Re-negotiating Identities, Knowledges and Natures Across Difference - Collaborative conservation through the lens of Macassar Dunes Heritage Week, Cape Town, South Africa (16313)
Macassar Dunes Conservation Area is a high biodiversity yet spatially fragmented protected area, located on the geographical periphery of the city of Cape Town, South Africa. The conservation area is hemmed in by apartheid-planned townships and post-apartheid informal settlements, which remain largely racially segregated in the post-apartheid era. The municipal nature conservation authority engages local township and informal settlement residents in collaborative conservation activities such as alien vegetation removal, conservation education, and community awareness-raising activities about the biodiversity of the dunes. These collaborations have proven contentious over their long and fragmented history, with emergent racial tensions, and differing perceptions of nature and how nature should be used and valued coming to the fore.
This article explores one other very specific collaborative conservation activity called 'Macassar Dunes Heritage Week'. Heritage Week is an annual event organised by on-ground conservators so that collaborative conservation participants from diverse social and racial backgrounds might share personal and cultural relationships to nature. Heritage Week involves local school groups coming to the reserve to learn about diverse relationships to nature, as well as a three-day overnight camp in the dunes. At the camp collaborative conservation participants sleep, eat, walk and talk together, actively sharing and learning about each others' cultures, natures, places and lives.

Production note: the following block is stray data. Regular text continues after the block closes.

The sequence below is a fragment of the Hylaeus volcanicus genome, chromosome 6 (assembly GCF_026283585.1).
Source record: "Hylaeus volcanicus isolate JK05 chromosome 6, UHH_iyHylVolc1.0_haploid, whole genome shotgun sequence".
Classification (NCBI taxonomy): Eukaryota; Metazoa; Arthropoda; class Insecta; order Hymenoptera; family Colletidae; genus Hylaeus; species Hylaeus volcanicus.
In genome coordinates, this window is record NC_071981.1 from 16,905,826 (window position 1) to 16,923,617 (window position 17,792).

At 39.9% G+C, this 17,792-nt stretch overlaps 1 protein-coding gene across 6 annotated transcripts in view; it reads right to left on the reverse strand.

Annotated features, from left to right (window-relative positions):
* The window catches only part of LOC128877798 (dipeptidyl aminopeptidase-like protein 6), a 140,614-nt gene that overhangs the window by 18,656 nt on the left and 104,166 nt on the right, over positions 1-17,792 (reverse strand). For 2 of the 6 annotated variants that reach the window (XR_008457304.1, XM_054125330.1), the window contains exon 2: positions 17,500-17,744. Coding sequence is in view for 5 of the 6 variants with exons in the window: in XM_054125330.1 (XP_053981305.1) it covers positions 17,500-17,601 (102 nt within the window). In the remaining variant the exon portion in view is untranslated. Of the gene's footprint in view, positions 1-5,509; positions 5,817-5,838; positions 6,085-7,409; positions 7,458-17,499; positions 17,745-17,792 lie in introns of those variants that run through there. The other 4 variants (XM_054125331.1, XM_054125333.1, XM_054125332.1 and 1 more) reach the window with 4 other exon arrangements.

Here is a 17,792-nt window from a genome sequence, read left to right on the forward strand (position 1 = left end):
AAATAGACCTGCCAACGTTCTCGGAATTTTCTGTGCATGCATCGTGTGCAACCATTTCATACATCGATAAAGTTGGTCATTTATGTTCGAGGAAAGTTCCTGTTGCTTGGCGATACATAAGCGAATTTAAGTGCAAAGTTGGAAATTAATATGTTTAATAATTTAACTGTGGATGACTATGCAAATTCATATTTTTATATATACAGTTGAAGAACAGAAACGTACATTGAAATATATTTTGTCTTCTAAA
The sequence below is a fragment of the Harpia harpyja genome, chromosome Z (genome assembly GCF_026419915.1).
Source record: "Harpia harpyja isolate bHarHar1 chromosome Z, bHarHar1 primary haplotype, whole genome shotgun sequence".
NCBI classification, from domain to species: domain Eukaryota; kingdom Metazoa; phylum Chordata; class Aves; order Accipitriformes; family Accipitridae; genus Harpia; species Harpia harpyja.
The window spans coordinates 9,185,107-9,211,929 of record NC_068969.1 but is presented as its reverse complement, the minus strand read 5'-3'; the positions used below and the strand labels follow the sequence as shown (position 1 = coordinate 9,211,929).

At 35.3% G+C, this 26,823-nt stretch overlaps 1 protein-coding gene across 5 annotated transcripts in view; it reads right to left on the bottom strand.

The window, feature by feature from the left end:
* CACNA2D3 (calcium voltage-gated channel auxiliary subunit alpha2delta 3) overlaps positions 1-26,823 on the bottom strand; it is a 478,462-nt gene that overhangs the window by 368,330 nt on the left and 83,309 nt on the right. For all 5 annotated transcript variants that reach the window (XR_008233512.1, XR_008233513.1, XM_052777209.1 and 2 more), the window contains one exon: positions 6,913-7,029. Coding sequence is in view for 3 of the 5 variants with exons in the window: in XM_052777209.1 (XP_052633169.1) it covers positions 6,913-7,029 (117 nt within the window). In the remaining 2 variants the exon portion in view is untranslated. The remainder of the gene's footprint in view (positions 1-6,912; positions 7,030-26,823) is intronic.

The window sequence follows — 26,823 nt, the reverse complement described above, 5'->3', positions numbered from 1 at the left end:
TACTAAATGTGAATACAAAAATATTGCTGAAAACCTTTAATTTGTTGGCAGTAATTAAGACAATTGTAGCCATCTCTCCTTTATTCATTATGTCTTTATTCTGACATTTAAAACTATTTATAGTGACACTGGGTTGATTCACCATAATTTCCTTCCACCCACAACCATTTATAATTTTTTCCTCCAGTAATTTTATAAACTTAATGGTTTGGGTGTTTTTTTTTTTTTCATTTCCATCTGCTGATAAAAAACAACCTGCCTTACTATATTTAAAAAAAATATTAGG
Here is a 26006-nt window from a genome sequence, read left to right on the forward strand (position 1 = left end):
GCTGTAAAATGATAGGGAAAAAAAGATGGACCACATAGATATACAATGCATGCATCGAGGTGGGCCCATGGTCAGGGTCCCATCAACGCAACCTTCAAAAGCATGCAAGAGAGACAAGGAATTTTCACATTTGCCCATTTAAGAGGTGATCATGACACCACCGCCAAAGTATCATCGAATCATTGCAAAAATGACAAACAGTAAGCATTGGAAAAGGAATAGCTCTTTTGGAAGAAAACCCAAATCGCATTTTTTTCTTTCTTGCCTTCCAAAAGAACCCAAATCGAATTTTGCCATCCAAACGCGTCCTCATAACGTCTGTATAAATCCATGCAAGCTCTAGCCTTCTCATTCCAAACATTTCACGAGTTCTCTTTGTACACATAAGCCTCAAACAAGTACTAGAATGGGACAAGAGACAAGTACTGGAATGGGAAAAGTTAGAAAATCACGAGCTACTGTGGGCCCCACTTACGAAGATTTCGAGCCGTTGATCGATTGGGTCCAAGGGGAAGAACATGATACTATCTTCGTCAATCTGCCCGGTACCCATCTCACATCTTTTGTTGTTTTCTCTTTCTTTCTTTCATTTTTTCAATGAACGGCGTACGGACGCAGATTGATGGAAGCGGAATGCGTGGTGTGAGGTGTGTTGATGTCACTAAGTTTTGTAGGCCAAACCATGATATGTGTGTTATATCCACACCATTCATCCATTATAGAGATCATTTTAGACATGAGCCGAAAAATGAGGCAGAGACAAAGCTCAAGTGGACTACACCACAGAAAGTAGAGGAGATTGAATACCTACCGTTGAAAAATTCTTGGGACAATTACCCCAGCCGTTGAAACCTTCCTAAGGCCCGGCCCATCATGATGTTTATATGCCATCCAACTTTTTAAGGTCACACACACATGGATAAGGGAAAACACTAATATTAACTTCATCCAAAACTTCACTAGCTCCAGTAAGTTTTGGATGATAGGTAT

Based on semi-structured interviews and participant observations at Heritage Week in 2012, I interpret the ways that historical and political processes which sought to impose racialised identities are being challenged through these sharing activities, and have resulted in the emergence of new relationships to nature and to each other. Heritage Week is also serving to produce knowledge claims that challenge what is viewed as ‘legitimate’ knowledge for understanding urban nature conservation. This analysis of Heritage Week and the emergent identity and knowledge claims indicates the limitations and potentialities of informal sharing practices as transformative processes in post-colonial conservation practice.